Big banks come to the rescue of First Republic Bank

Citigroup, Goldman Sachs and nine other major banks said Thursday they would send a combined $30 billion to support First Republic Bank, a California-based regional bank that has been troubled by the Silicon Valley bank’s sudden collapse.

Bank of America, Citigroup, JPMorgan Chase and Wells Fargo plan to contribute $5 billion each, while Goldman Sachs and Morgan Stanley will raise $2.5 billion each. BNY Mellon, PNC Bank, State Street, Truist and US Bank are adding $1 billion each.

In a joint statement on Thursday, the banks said their infusion of cash shows “confidence in First Republic and banks of all sizes”.

Federal regulatory agencies, including the U.S. Treasury Department and the Federal Deposit Insurance Corporation, said in a statement on Thursday that “support from a group of major banks is very welcome.”

They added that “this shows the stability of the banking system.”

First Republic Bank saw its share price fall 36% in early trading Thursday before its share price rose 10% this week. Moody’s downgraded First Republic’s credit rating this week, noting that the bank is “more sensitive to quick and large withdrawals from investors” than its peers. First Republic has also seen its market value drop from $22 billion in January to $7 billion year-to-date.

As with Silicon Valley Bank, a significant portion of First Republic’s deposits are uninsured, making it prone to borrowing from sketchy customers.

First Republic’s new capital will come on top of additional cash First Republic said earlier this week it received from the Federal Reserve and JPMorgan Chase.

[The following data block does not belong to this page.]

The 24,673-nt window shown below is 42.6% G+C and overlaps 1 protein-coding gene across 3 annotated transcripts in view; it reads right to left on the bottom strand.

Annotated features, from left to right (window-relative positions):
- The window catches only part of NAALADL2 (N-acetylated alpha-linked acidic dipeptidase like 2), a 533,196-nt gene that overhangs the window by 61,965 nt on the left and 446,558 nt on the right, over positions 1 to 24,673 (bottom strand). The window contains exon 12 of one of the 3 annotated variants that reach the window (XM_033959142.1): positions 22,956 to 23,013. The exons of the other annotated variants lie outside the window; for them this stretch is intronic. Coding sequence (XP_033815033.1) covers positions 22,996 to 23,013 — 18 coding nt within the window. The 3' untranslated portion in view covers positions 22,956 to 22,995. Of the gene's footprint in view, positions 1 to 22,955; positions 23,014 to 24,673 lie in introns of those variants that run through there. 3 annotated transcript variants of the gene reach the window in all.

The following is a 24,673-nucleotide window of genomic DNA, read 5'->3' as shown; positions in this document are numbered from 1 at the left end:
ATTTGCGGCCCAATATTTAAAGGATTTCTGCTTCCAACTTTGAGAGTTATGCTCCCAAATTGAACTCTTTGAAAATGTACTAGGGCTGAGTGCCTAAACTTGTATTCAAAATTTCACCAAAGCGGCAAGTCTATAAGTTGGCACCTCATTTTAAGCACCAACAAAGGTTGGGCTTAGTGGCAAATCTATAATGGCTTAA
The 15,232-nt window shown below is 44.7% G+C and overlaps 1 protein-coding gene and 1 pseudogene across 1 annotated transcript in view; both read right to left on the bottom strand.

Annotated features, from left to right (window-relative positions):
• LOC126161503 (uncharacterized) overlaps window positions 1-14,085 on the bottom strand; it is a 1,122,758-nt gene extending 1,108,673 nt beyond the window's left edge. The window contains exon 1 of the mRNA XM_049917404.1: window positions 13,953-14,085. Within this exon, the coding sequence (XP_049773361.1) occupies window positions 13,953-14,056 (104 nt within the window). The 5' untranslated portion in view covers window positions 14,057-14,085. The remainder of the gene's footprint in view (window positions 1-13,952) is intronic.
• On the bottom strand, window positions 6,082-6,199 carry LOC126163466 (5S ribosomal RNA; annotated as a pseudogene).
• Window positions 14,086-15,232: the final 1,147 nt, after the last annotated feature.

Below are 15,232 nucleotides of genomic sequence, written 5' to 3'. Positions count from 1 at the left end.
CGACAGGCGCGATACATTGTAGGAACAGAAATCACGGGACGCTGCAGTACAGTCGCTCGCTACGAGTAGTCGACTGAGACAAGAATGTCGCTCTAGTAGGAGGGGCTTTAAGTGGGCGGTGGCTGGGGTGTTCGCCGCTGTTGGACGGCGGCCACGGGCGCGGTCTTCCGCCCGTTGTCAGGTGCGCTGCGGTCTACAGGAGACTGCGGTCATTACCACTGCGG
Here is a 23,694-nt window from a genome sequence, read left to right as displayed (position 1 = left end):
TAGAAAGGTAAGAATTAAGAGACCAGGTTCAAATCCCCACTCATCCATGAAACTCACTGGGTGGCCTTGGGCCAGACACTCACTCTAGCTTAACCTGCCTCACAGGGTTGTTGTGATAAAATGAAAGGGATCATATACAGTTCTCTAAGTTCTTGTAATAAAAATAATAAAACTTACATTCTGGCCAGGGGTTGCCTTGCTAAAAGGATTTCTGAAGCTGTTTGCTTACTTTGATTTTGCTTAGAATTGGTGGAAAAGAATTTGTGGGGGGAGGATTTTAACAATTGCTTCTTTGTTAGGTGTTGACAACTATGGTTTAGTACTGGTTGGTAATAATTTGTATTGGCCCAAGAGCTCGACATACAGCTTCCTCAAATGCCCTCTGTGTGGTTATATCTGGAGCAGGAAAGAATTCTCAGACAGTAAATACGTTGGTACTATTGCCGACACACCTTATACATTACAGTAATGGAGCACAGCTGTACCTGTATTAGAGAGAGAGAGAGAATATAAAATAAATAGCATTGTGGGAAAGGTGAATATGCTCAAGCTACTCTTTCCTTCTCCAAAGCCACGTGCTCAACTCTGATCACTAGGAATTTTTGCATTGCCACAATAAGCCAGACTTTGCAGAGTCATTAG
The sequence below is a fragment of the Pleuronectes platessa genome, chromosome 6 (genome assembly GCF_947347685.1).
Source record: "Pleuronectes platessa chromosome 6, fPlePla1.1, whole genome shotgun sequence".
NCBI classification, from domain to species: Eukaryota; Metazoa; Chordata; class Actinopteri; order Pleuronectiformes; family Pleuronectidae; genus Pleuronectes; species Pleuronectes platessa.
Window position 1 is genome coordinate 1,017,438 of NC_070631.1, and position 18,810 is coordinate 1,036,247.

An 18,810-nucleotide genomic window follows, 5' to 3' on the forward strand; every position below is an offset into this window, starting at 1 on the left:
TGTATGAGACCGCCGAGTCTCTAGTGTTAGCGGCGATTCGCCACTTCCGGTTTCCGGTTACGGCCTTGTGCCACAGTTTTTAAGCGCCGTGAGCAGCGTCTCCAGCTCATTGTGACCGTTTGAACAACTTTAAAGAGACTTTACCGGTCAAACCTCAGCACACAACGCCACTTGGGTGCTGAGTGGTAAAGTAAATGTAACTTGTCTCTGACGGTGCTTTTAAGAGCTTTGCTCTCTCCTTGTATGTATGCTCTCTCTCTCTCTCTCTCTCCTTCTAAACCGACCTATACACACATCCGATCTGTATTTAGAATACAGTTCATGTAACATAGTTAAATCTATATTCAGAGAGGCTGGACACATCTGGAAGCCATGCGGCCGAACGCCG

Treasury Secretary Janet Yellen confirmed the strength of the US banking system


First Republic did not respond to a request for comment. With $212 billion in assets under management, First Republic has approximately 7,200 employees.

CEO Mike Roffler said earlier this week that the bank has “very strong” capital, citing $70 billion available for operations.

Pacific Western, Zions, Western Alliance and other regional banks saw their shares fall this week after a sudden takeover of SVB by financial regulators spooked investors. Most of those stocks recovered on Tuesday after President Biden assured the Americans they can trust the US banking system and regulators have promised that all deposits at SVB will be available to customers.

Treasury Secretary Janet Yellen on Thursday tried to eliminate his worries In a speech to the Senate Finance Committee on the stability of US banks.

“I can assure members of the committee that our banking system is sound and Americans can feel confident that their deposits will be there when they need them,” he told lawmakers. “This week’s actions demonstrate our strong commitment to ensure that depositor savings remain strong and depositor savings safe.”

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